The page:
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Being a teenager--- we think having a child, will make a marriage, but it doesn't. Infect... most teenagers that have a child, un-married.... become a single parent! Please be sure that you are married, and in love... before you make such a life changing decision....

Here you'll find information on Marriage, and Divorce.


Teen Marriage:


According to "Teenage Couples: Caring, Change, and Commitment", by Jeanne Warren Lindsay:

More than 60% of teenage marriages fail within 5 years.

Eleanor H. Ayer's writes in her book, Teen Marriage, that:

"A girl married at 17 is twice as likely to be divorced as a girl 18 or 19. If a girl waits until she is 25 the chances that her marriage will last are 4 times better. Saying No to your partner as a teenager does not mean saying No forever. Why start out with the odds against you?"

Questions to think about BEFORE you think about getting married.

How will you budget your money for bills? How will you spend that left over, free-time money? Do you agree on how this will be spent? How much will you put into savings, and for unexpected emergencies? What if there is no left over money? How will you relax and spend your free time then?

Do you agree on all of these issues? Money is a huge issue with couples, whether married or living together, and one of the chief reasons given in marriage surveys for marital problems. It may seem unimportant now, or like a minor detail, but these are major things that need to be worked out.

What if there's a special treat that you give yourself every week or month, such as dinner out, a new c.d. or video game, whatever? Will you be willing to sacrifice this without grudges when money is short? What about the stuff that your parents buy you that you take for granted: Soda in the fridge, school supplies when you run out, doctor's bills, new clothes? Transportation money?

And what about the extra responsibilities: Grocery shopping? House work? Meal fixing?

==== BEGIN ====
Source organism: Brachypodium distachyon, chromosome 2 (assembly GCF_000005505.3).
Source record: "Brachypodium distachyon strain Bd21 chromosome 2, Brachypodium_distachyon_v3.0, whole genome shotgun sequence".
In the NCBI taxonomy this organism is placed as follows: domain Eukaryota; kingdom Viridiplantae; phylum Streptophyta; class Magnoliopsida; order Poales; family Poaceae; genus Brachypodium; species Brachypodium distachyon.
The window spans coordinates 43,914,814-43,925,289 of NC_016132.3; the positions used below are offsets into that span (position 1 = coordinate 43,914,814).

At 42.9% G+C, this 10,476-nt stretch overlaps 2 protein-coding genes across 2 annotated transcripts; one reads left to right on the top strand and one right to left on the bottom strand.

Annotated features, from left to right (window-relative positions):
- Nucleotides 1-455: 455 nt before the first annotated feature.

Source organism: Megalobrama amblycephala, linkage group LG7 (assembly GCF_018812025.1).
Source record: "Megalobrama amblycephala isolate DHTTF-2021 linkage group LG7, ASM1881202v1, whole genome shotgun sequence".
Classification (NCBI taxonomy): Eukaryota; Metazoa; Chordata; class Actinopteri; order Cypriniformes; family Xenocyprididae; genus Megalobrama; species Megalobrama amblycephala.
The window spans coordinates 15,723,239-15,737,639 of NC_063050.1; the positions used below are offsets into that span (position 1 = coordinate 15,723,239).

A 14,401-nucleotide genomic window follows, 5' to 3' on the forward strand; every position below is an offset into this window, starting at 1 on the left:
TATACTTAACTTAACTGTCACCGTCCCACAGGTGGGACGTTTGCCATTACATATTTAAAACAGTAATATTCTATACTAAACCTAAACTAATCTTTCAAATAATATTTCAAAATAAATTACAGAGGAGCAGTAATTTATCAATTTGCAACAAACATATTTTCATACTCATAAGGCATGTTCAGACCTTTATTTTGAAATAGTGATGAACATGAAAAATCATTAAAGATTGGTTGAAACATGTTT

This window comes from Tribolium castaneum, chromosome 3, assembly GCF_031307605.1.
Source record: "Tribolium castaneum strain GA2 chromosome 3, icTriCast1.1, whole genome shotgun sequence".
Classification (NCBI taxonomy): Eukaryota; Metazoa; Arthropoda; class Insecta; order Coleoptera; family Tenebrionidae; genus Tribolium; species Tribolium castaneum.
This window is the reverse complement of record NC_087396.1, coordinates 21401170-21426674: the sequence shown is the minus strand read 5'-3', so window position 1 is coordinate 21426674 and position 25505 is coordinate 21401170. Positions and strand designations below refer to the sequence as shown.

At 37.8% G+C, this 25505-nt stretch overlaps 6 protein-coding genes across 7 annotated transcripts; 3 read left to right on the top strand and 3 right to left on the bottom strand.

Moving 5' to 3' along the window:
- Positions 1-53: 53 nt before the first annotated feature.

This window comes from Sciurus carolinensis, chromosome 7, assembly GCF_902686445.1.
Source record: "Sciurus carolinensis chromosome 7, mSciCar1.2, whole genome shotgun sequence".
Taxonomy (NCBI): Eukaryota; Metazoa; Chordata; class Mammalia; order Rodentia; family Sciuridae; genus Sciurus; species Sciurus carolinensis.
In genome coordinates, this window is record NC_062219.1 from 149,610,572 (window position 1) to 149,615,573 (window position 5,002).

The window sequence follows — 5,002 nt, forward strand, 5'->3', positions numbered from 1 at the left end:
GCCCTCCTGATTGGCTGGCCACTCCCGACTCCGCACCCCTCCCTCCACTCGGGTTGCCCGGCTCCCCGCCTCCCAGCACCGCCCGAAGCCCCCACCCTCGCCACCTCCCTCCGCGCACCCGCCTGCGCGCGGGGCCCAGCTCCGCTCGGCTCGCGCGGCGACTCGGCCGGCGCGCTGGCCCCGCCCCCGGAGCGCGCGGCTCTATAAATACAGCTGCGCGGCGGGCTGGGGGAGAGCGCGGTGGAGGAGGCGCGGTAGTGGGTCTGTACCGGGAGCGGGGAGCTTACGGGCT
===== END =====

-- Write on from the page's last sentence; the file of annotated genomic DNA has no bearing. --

How will you divide up the chores?

Here are some of the attributes of a good marriage partner:
  • Trust—When both partners trust each other implicitly, they are able to go through life with a tremendous amount of confidence and freedom.
  • Loyalty and commitment—Trust is built on a foundation of loyalty and commitment between the two partners. Many people get married with the concept that, "If I don’t like it, I’ll sleep around or get divorced." This is a recipe for disaster in any marriage. Marriage is about total commitment to your partner.
  • Helpfulness—Partners in a good marriage help each other constantly and accelerate their lives that way. Married life can be much easier than single life if both partners work together.
  • Friendship—Partners in a good marriage are good friends and gather strength and joy from that friendship.
  • Kindness—Partners in a good marriage are kind to one another out of love and friendship.
  • Patience and understanding—Partners in a good marriage understand and forgive each other for the mistakes that come from being human.
  • Acceptance and support—Partners in a good marriage accept one another and support each other constantly.

If a couple can maintain these qualities within the marriage, then success is much easier.

There are quite a few things that can cause a marriage to fail:

  • Disagreements over money—If one person is frugal and the other is free-spending, the conflict that arises can be extremely difficult to manage.
  • Laziness—If one partner is not willing to put in the effort required to make a marriage work or keep the household functioning (financially or operationally), then the conflict that arises can cause a lot of stress.
  • Stubbornness—If one or both spouses refuse to compromise, then the marriage likely will not survive. Marriage depends on compromise.
  • Infidelity—The fundamental contract in marriage is "lifetime commitment to a single partner." If one partner breaks this contract, the marriage is over.
  • Disagreements over children—If one spouse wants children and the other does not, you simply should not be married. It is impossible to reconcile this difference because one partner is guaranteed to be dissatisfied.
  • Physical or mental abuse—The partner being abused should leave to maintain his or her own health and safety.
  • Addiction—Alcohol or drug addiction will destroy any marriage.


What is a Divorce?
-A divorce is: the legal dissolution of a marriage.
Going through a divorce is never easy, but getting as much information and support as you can will help ease the way somewhat for you and your child/ren. Choosing to get a divorce is an extremely difficult decision.

When Is It Over?

How do you know when you've finally reached the point of no return, when putting your relationship together again is simply too much of a stretch? In the end, of course, the answer is personal. But if your answers to the following questions are irrefutably “yes,” it might be time to let go: